Gabor Vago: Value added tax fraud is pervasive in Hungary

November 16, 2014

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Two months ago former Politics Can Be Different MP Gábor Vágó talked to the Budapest Beacon about his crusade to force the government of Hungary to address wide-scale value added tax fraud.

How do you feel about the amount of attention the Tax Authority scandal has received?

Look, it’s no coincidence that this scandal is not receiving much attention on the political level. I interviewed many people about this issue, and it became very clear to me that this problem is worth HUF trillions in size and made up of numerous HUF 60-70 billion schemes.

Even I’ve noticed that my friend’s neighbor – who works as a truckdriver –  no longer drives a Suzuki, he’s now driving a black BMW. I asked that guy whether he changed jobs. “These days,” he said, “I’m only transporting inventory on paper.”

So the Tax Authority has a very clear picture of what is happening and who is involved, but they choose to allow them to continue with the schemes. That’s why, for me personally, this issue was the straw that broke the camel’s back.

It’s been about a year since Andras Horvath’s whistleblowing story broke.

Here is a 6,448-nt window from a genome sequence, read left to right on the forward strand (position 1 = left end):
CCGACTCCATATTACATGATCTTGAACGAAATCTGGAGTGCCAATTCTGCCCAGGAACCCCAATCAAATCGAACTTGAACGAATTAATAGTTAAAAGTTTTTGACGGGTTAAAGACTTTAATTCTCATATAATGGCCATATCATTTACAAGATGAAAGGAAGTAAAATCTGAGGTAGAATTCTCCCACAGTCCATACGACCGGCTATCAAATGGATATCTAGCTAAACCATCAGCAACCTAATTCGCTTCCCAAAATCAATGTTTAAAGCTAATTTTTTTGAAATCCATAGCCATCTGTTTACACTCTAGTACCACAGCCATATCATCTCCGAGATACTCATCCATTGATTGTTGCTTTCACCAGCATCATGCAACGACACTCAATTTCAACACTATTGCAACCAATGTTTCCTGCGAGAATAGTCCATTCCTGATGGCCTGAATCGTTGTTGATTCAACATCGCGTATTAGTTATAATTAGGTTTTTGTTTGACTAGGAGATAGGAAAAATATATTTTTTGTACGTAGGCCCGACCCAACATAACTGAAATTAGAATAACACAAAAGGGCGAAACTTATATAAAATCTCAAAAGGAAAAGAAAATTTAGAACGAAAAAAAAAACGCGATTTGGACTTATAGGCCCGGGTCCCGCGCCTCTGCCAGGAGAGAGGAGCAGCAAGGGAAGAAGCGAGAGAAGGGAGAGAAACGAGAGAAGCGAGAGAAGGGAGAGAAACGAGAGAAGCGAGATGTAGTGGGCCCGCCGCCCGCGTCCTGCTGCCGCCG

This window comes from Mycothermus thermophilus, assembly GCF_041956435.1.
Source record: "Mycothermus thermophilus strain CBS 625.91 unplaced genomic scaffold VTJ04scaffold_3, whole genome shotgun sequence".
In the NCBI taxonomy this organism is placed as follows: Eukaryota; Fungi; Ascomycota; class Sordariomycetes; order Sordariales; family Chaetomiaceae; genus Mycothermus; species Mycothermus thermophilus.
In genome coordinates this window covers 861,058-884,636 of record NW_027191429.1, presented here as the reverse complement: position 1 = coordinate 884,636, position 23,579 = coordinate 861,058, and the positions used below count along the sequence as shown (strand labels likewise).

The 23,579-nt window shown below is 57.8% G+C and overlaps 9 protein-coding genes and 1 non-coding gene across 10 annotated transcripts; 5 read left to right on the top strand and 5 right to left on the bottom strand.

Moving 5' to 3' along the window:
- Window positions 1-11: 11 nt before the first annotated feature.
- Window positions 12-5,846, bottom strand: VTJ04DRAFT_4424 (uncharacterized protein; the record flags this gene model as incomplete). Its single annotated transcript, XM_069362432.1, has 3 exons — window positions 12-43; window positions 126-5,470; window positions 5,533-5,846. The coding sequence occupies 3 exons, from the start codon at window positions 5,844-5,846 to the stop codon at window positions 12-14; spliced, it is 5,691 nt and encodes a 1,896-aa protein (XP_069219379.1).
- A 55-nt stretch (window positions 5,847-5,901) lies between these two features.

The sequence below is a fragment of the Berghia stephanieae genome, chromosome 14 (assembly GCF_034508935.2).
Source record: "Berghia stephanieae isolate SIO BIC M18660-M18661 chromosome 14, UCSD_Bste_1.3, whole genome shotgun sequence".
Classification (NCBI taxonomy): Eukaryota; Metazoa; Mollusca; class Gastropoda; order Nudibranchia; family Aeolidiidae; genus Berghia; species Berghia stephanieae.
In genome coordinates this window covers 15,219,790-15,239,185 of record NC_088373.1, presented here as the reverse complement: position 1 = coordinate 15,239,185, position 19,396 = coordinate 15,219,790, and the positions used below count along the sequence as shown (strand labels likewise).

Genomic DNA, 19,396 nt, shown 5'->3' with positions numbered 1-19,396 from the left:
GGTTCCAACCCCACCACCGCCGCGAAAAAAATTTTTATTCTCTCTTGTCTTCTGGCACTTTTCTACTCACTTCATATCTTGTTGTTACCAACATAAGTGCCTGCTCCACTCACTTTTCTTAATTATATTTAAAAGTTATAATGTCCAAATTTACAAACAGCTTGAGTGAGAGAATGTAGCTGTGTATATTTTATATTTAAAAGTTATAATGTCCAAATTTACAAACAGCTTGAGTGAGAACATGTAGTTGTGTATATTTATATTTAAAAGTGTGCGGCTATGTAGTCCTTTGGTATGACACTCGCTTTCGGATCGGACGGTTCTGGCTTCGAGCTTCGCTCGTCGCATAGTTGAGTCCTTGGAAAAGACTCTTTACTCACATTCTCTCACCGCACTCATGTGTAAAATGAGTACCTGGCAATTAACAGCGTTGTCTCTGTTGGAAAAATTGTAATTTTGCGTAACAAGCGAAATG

The story came to the attention of the public in October 2013 but it really started getting traction in November.

Andras Horvath is definitely a real trouper for turning whistleblower in such a serious case.

He is but look at what it’s got him. He’s got nothing. Andras’ case perfectly shows the very serious and real problems that whistleblowers face in this country. It’s clear that when someone decides to come out and blow the whistle, there needs to be a safety net to protect them from the fallout of their decision. If they don’t have financial, legal or any kind of institutional support, they’ll fall flat on their faces.

Andras didn’t have a “safety net”?

No, he doesn’t have a job and that’s the biggest problem. Those who stand up for justice are left to stand alone because there is no societal support behind them. Sure, it’s good that an article about the tax authority’s scandal is posted to Facebook and gets 8-9,000 “likes”. However, that still doesn’t help the whistleblower who got the information out. However, if those same 8-9,000 each donated HUF 500 (USD 2) to help Andras, he might not be in the terrible situation he’s in right now. That’s what I’m talking about when I say that there isn’t any societal support for whistleblowers.

The reason why I took the tax authority scandal so seriously is because I didn’t want this scandal to blow over. I didn’t want people to forget about it. My goal was never to support Andras Horvath. I wanted to put pressure on the government to deal with the enormous scandal that Andras brought to the public’s attention. I put a good 6 months of work into publicizing the scandal. I tried everything in my power to bring this scandal before the government.